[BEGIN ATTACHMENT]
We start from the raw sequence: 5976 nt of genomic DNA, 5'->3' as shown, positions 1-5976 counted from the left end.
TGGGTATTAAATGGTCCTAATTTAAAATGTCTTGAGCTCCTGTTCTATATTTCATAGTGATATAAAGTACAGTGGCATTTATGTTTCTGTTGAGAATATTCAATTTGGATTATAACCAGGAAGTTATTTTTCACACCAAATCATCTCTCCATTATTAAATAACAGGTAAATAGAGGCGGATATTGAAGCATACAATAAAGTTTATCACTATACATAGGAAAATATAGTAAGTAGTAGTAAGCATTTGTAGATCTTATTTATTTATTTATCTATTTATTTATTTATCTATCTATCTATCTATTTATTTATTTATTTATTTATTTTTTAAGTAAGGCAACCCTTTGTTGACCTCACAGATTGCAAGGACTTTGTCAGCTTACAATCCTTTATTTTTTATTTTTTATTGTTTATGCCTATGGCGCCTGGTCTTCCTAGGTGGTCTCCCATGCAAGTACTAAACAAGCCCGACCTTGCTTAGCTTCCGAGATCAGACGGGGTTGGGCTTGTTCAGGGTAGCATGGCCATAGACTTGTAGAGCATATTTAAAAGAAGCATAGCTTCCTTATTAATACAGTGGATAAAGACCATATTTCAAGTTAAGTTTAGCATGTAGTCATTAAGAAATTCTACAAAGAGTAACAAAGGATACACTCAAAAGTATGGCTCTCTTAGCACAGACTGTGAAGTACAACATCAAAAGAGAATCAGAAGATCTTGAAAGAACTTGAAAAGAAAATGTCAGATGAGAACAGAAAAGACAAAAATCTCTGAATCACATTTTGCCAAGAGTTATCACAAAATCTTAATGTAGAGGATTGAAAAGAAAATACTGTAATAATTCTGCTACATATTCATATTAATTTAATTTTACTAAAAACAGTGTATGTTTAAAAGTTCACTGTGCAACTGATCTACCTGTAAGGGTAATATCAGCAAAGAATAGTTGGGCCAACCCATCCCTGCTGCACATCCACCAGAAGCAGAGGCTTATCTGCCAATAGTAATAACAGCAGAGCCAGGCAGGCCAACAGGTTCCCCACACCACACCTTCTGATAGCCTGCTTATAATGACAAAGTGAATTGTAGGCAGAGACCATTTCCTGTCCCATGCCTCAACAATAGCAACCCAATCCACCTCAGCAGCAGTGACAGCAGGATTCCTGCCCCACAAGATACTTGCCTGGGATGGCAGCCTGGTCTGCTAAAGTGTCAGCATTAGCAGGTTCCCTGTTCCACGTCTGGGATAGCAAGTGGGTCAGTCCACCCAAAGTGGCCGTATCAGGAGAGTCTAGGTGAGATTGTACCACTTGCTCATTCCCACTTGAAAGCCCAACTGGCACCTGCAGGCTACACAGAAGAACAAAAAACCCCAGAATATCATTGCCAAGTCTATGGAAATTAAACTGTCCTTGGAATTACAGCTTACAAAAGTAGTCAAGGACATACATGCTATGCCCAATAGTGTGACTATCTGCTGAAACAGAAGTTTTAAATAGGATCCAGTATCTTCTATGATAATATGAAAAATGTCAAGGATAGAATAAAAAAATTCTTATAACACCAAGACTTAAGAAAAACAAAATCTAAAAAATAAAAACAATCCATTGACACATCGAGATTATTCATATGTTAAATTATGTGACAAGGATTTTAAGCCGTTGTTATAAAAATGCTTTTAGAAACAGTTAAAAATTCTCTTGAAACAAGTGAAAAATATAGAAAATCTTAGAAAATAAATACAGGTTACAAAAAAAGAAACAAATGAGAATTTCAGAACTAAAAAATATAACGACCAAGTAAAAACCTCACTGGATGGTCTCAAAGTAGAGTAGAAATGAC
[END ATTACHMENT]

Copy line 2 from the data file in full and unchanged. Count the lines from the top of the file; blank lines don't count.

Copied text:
TGGGTATTAAATGGTCCTAATTTAAAATGTCTTGAGCTCCTGTTCTATATTTCATAGTGATATAAAGTACAGTGGCATTTATGTTTCTGTTGAGAATATTCAATTTGGATTATAACCAGGAAGTTATTTTTCACACCAAATCATCTCTCCATTATTAAATAACAGGTAAATAGAGGCGGATATTGAAGCATACAATAAAGTTTATCACTATACATAGGAAAATATAGTAAGTAGTAGTAAGCATTTGTAGATCTTATTTATTTATTTATCTATTTATTTATTTATCTATCTATCTATCTATTTATTTATTTATTTATTTATTTTTTAAGTAAGGCAACCCTTTGTTGACCTCACAGATTGCAAGGACTTTGTCAGCTTACAATCCTTTATTTTTTATTTTTTATTGTTTATGCCTATGGCGCCTGGTCTTCCTAGGTGGTCTCCCATGCAAGTACTAAACAAGCCCGACCTTGCTTAGCTTCCGAGATCAGACGGGGTTGGGCTTGTTCAGGGTAGCATGGCCATAGACTTGTAGAGCATATTTAAAAGAAGCATAGCTTCCTTATTAATACAGTGGATAAAGACCATATTTCAAGTTAAGTTTAGCATGTAGTCATTAAGAAATTCTACAAAGAGTAACAAAGGATACACTCAAAAGTATGGCTCTCTTAGCACAGACTGTGAAGTACAACATCAAAAGAGAATCAGAAGATCTTGAAAGAACTTGAAAAGAAAATGTCAGATGAGAACAGAAAAGACAAAAATCTCTGAATCACATTTTGCCAAGAGTTATCACAAAATCTTAATGTAGAGGATTGAAAAGAAAATACTGTAATAATTCTGCTACATATTCATATTAATTTAATTTTACTAAAAACAGTGTATGTTTAAAAGTTCACTGTGCAACTGATCTACCTGTAAGGGTAATATCAGCAAAGAATAGTTGGGCCAACCCATCCCTGCTGCACATCCACCAGAAGCAGAGGCTTATCTGCCAATAGTAATAACAGCAGAGCCAGGCAGGCCAACAGGTTCCCCACACCACACCTTCTGATAGCCTGCTTATAATGACAAAGTGAATTGTAGGCAGAGACCATTTCCTGTCCCATGCCTCAACAATAGCAACCCAATCCACCTCAGCAGCAGTGACAGCAGGATTCCTGCCCCACAAGATACTTGCCTGGGATGGCAGCCTGGTCTGCTAAAGTGTCAGCATTAGCAGGTTCCCTGTTCCACGTCTGGGATAGCAAGTGGGTCAGTCCACCCAAAGTGGCCGTATCAGGAGAGTCTAGGTGAGATTGTACCACTTGCTCATTCCCACTTGAAAGCCCAACTGGCACCTGCAGGCTACACAGAAGAACAAAAAACCCCAGAATATCATTGCCAAGTCTATGGAAATTAAACTGTCCTTGGAATTACAGCTTACAAAAGTAGTCAAGGACATACATGCTATGCCCAATAGTGTGACTATCTGCTGAAACAGAAGTTTTAAATAGGATCCAGTATCTTCTATGATAATATGAAAAATGTCAAGGATAGAATAAAAAAATTCTTATAACACCAAGACTTAAGAAAAACAAAATCTAAAAAATAAAAACAATCCATTGACACATCGAGATTATTCATATGTTAAATTATGTGACAAGGATTTTAAGCCGTTGTTATAAAAATGCTTTTAGAAACAGTTAAAAATTCTCTTGAAACAAGTGAAAAATATAGAAAATCTTAGAAAATAAATACAGGTTACAAAAAAAGAAACAAATGAGAATTTCAGAACTAAAAAATATAACGACCAAGTAAAAACCTCACTGGATGGTCTCAAAGTAGAGTAGAAATGAC